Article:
M. nodded and looked out the window, thinking it over.

Or maybe she was battling warriors in her mind, defeating packs of bad guys with a single blow, just like Xena.

13 thoughts on “Warrior Princess

  1. I hate the danged gender binary!!! I’m a trans guy, and I’ve had other trans guys and trans women tell me (or others) to “man up” and so on. She should be who she is, and not be some stereotyped girl. Sometimes I feel the stereotypes are hurled more on us as trans folks because we might not be “man/woman enough”. Sheeesh! (FWIW, I’m a grown guy and like my kitty cat puzzles. :))

    • I agree with you, Jay. The binary is a big fat bully. I wrote a post about that a while back: https://gendermom.wordpress.com/2013/08/23/the-binary-blues/

      I agree that it’s ridiculous to expect my child to conform to girlie stereotypes in order to be a “real girl.” But I’m trying to be very honest in my blog about the ways my own preconceptions often work against me – even when I know them to be ridiculous and based on stereotypes and arbitrary constructs about gender. My hope is that be being honest and open about my old bad habits of thinking about gender, I’ll be able to break them down and see them for what they are. If I pretend that I don’t hold any stereotypes or prejudices, I’m fooling myself – and I’m probably more likely to act on them unconsciously.

      I want to be as open and flexible as I possibly can, in thinking about gender and in responding to who she tells me she is. My child deserves no less.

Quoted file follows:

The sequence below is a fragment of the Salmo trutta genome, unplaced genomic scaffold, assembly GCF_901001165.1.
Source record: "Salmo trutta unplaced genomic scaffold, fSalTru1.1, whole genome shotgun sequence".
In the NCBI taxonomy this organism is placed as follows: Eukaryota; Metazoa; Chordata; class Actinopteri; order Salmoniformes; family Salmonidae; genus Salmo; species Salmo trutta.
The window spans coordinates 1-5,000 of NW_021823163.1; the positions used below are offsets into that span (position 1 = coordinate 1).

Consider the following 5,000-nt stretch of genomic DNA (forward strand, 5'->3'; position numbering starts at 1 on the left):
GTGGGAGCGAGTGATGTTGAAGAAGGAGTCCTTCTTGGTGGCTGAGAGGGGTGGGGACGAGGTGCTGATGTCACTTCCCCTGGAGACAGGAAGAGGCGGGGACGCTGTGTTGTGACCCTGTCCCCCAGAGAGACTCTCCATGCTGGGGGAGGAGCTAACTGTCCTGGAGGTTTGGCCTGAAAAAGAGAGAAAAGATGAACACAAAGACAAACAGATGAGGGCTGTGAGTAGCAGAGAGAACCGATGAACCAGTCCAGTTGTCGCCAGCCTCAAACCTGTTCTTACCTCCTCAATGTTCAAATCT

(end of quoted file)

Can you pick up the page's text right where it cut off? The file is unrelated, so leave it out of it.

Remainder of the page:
2. I think even for those of us who are aware of gender constructs as that — namely constructs — it is hard sometimes not to fall back into the old patterns of thinking “that’s not like a girl at all” or “that’s so like a boy.” I think your child is seeing through / moving past the basic gender construct of girls as pink and gentle and pretty (mind you, Xena is still pretty!) and is realizing she can be a girl (or a woman) in many ways. I understand what you’re saying, and I feel for you. You’ve worked hard for her to be able to be accepted as a girl, and now she’s deviating — again. At the same time, from a feminist point of view, I am very happy for your daughter, and I don’t see her as any less of a girl for “being the best fighter in school,” willingly wearing pants, or wanting a real Chakram. Some girls are more girly than others, but that does not change their gender. I don’t know if this helps calm or comfort you at all, but I hope so.
    Has she read (or have you read her) “Ronia, Robber’s Daughter” (Astrid LIndgren)? When I was growing up Ronia was my hero, because she was what I wanted to be like. Not pink and sparkly but wild and climbing trees and fighting, and still a girl.

  3. I love all your posts, gendermom. I too was born a boy, knew at 5yo I was a girl, took me until mid 30’s to transition, however after a few years it didnt feel right & I transitioned back to male, last 9 yrs as a male have made me realise Im a girl in a boys body, I am officially changing name today to female, I will not be going back to male ever again, Im more comfortable now wearing womens clothes, my point is that yes M may change her mind, its all a part of the growing up process, btw I am a TransBian & have a very supportive Girlfriend, I wish you all the very best for the future.

  4. I’d have to mostly agree with Jay on this one. Being a transwoman myself, I do not feel my femininity is in any way jeopardized by my liking (certain) sports or disliking soap operas. However, I can sympathize with your position — not knowing what the future may bring is a scary thing when it so directly involves the health and happiness of your child.

    My advice? Love your child as she is (and trust me, it’s not a phase for her! I told myself it was a phase for 24 years before I couldn’t take it any more). Just love her. If you don’t know where she stands, ask her how she sees it — tell her that you just want to understand her opinion, and trust that she’ll tell it like it is.